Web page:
Director Michael Heitzman and music supervisor David Holcenberg have now brought us the innovative Ordway production of 42nd Street. Married five years ago in New York City, they are a shining example of a gay couple who not only bring out the best in each other, but who are contributing to the cultural richness of the Twin Cities and beyond. Here are five questions about their new vision of the classic musical:
JT: Michael, how does your vision of 42nd Street differ from the original film and the hit 1980s Broadway production?
Michael: The production from the 1980s was already drastically different from the original film. Our new 42nd Street is still very similar to the 1980s musical that we all know and love. But examining this classic musical with our 21st century eyes has allowed us to open up the show in a brand new way, capturing the struggle of theater artists from not only the 1930s and the 1980s, but also today. We’ve had enormous support from Mark Bramble, one of the musical’s original writers, and have taken great lengths to pay homage to the original while simultaneously making this feel like an entirely new production.
JT: How does the diverse casting change or reinforce the original film and stage production?
Michael: The diverse casting in this show is an intentional casting choice to reflect the world that we live in today. That being said, we’ve done extensive research on the 1930s to justify this being possible. Amazingly, the research we’ve done has provided copious amounts of information to support our choice. This research, in tandem with collaborating with our cast, has allowed us to fully flesh out the story we’re telling into something meaningful while still keeping with the entertaining spirit of the original.
JT: David, what do you do in the role of the musical supervisor?
David: Being the musical supervisor is an interesting job because it was invented when the mega-musicals in England were created in the 1980s. The job of the music supervisor is to oversee the entire music department, ensuring the music and sound departments are talking together and that all of the other departments are working with the music team. I teach the music to the cast, help teach the music to the band, work with the director and creative team to help create musical arrangements, and work with the orchestrator to make sure his vision is fulfilled.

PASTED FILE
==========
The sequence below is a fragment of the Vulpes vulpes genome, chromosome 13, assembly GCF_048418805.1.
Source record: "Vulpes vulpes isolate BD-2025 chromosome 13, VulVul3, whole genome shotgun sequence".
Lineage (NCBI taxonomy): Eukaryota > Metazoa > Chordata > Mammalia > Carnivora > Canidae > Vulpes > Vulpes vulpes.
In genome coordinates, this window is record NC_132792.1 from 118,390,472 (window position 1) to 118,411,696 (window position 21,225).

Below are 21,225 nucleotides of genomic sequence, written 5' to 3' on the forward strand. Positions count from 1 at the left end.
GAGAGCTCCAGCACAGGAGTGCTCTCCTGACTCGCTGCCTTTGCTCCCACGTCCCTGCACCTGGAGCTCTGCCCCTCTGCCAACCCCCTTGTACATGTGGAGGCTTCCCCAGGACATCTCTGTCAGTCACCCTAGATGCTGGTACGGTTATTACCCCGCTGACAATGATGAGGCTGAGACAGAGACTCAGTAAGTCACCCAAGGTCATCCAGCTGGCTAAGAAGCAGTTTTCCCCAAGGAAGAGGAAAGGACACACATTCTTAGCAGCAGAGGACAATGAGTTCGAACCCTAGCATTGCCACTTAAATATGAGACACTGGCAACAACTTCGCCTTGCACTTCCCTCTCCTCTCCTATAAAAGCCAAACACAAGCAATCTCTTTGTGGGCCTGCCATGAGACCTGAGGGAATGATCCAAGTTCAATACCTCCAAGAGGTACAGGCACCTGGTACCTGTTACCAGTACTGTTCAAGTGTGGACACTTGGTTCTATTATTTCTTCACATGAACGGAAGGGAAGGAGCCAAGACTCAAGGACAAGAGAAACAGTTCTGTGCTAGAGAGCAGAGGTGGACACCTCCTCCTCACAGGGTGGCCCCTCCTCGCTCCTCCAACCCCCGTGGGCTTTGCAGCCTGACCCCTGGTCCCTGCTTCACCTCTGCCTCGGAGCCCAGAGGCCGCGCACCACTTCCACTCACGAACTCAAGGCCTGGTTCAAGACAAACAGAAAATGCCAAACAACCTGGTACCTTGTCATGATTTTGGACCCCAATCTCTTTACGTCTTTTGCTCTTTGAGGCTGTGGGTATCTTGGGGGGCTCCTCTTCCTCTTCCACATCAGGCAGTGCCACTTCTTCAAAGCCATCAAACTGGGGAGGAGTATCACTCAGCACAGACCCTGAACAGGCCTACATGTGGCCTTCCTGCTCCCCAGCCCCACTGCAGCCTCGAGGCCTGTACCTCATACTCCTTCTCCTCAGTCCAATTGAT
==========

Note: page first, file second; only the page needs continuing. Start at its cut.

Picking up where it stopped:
JT: Describe what funk-jazz is.
David: The term “funk-jazz” is an interesting term that’s tough to describe. When we say “funk-jazz”, it refers to a kind of urban jazz that draws from both pop and jazz: essentially, it’s instrumental pop music that is driven by an urban rhythmic beat. There are definitely elements of “funk-jazz”: in this 42nd Street, but there are also elements of Stevie Wonder, contemporary R&B and elements of old-school jazz that blend together stunningly well.
JT to both: Could you describe your working theatrical relationship?
David: Mike and I have been together for 30 years and it gets better and better every year! We love each other to death. But this is actually, unbelievably, the first time I’ve worked with him as the director and me as the music supervisor, and it has been inspiring to see him work. It’s nice to be able to come home and detox together, and talk about what’s transpired in the day, and get to support each other’s trials as well as each other’s triumphs.
Michael: He better do what I say, I’m the director! Kidding, of course (well, sort of). We’ve been together for 30 years as a couple which, incidentally, will always be the most meaningful “collaboration” of my life. You can’t make a relationship work for that long without constant communication—working together is an extension of that. David is an incredible musician and has been the music director and supervisor for twelve Broadway shows, so to have him by my side working on the “New 42” is a dream come true.
Through Aug. 11
Ordway Center for the Performing Arts, 345 Washington St., St. Paul